Rings and factorization.

*(English)*Zbl 0674.13008
Cambridge: Cambridge University Press. ix, 111 p. £7.50/pbk; $ 15.95/pbk (1987).

The book under review is about rings and factorial rings with applications to problems in algebra and number theory. It arosed out of a course of 20 lectures to the second year mathematics students at the University of Sheffield.

With a minimum of prerequisites, the reader is introduced to the notions of unique factorization domains, Euclidean domains, factorization of polynomials. - The book contains numerous examples and many exercises with hints and solutions.

As the author says the aim of the above mentioned course, and consequently also the aim of the book, is to help students to make the transition into a more abstract world as painless as possible by presenting abstract ideas in a fairly concrete context. - It seems to the reviewer that his aim is obtained except, perhaps, in one point, where the author defines a polynomial and a formal power series over an arbitrary ring R as a “formal expression”: \(a_ 0+a_ 1x+a_ 2x^ 2+...,\) \(a_ i\in R,\) with x ‘variable’ or indeterminate. In this way there is confusion between \(``+''\) appearing in the formal expression and \(``+''\) denoting addition of polynomials. It is much better to define x as a transcendental element over R contained in a suitable overring \(R'\supset R\), by showing later that R determines in a natural way R[x]; the second year mathematics students need to know where x is and what x is, in particular to know that x is a well determined element in \(R'\).

With a minimum of prerequisites, the reader is introduced to the notions of unique factorization domains, Euclidean domains, factorization of polynomials. - The book contains numerous examples and many exercises with hints and solutions.

As the author says the aim of the above mentioned course, and consequently also the aim of the book, is to help students to make the transition into a more abstract world as painless as possible by presenting abstract ideas in a fairly concrete context. - It seems to the reviewer that his aim is obtained except, perhaps, in one point, where the author defines a polynomial and a formal power series over an arbitrary ring R as a “formal expression”: \(a_ 0+a_ 1x+a_ 2x^ 2+...,\) \(a_ i\in R,\) with x ‘variable’ or indeterminate. In this way there is confusion between \(``+''\) appearing in the formal expression and \(``+''\) denoting addition of polynomials. It is much better to define x as a transcendental element over R contained in a suitable overring \(R'\supset R\), by showing later that R determines in a natural way R[x]; the second year mathematics students need to know where x is and what x is, in particular to know that x is a well determined element in \(R'\).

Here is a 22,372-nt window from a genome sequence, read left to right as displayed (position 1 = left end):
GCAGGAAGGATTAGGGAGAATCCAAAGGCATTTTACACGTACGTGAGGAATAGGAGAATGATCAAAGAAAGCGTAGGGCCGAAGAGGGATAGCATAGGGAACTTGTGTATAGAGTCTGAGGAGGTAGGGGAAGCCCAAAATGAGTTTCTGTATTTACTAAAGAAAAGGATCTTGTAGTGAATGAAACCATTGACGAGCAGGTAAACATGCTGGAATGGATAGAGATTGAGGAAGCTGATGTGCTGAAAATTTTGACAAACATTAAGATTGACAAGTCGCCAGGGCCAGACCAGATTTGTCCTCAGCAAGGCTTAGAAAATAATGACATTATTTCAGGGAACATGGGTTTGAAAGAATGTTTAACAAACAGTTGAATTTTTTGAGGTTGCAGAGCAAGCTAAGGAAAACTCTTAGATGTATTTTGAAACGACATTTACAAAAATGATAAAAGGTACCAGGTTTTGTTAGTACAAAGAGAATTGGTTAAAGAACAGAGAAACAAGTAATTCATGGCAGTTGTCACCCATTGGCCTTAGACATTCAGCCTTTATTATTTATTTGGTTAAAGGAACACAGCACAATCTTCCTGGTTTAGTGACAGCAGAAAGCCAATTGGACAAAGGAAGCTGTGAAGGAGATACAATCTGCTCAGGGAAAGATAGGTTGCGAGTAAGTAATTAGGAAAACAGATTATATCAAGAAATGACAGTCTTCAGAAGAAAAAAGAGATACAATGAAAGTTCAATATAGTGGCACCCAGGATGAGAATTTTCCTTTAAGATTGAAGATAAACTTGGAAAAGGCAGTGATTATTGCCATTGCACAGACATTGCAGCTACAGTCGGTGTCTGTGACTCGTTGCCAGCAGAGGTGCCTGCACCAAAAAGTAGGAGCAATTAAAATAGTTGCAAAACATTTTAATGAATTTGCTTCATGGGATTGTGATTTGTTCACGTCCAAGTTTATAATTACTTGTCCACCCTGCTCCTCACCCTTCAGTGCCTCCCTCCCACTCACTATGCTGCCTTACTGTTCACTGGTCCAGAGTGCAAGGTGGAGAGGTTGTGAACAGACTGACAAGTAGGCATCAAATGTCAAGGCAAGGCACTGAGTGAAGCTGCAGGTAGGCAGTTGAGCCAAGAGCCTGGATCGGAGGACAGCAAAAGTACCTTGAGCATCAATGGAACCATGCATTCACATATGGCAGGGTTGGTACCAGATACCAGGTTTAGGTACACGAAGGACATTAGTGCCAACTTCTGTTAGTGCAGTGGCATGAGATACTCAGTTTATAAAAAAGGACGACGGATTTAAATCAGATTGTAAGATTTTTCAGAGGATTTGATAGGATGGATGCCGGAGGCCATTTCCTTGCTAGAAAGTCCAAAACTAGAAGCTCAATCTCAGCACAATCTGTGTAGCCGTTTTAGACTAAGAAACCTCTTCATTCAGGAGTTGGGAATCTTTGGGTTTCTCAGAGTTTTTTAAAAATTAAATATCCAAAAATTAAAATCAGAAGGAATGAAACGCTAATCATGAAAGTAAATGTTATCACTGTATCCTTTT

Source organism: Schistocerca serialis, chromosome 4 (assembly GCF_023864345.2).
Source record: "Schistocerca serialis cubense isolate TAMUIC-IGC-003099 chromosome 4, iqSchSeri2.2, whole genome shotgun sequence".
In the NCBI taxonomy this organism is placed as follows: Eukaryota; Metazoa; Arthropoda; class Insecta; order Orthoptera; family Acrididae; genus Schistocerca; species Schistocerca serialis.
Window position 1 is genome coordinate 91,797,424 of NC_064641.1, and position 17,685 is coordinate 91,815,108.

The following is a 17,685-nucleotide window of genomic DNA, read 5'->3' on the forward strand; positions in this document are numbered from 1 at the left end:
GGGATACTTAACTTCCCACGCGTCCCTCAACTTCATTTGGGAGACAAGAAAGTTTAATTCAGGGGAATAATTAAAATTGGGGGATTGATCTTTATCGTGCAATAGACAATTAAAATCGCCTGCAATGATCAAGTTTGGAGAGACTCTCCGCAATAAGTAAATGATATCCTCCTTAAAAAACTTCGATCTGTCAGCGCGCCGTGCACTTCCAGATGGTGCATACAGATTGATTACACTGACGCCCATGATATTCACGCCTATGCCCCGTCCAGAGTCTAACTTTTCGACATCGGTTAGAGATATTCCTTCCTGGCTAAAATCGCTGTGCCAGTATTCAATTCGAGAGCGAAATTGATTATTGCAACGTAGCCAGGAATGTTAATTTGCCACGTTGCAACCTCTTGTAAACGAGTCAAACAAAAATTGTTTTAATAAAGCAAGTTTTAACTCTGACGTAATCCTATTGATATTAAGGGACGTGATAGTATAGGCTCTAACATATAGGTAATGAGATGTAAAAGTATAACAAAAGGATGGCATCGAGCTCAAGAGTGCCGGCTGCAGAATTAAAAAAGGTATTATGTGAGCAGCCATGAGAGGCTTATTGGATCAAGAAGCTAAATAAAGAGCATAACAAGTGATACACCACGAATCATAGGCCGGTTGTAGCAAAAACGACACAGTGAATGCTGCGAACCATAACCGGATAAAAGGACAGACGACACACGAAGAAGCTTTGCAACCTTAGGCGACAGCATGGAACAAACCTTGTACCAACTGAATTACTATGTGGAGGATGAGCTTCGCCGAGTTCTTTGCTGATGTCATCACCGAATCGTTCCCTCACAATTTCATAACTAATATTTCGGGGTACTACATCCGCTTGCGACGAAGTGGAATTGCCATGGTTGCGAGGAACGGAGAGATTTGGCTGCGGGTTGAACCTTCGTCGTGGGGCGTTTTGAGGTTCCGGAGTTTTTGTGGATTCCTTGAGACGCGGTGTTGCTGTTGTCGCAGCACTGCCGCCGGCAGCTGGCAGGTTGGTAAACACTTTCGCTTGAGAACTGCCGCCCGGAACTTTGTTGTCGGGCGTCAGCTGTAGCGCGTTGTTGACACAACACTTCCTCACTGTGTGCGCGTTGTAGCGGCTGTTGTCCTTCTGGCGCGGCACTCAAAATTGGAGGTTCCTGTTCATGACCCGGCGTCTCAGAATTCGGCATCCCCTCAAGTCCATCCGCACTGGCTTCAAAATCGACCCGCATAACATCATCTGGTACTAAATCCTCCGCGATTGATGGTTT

Reviewer: E.Stagnaro

##### MSC:

13F15 | Commutative rings defined by factorization properties (e.g., atomic, factorial, half-factorial) |

13A05 | Divisibility and factorizations in commutative rings |

13B25 | Polynomials over commutative rings |

13-01 | Introductory exposition (textbooks, tutorial papers, etc.) pertaining to commutative algebra |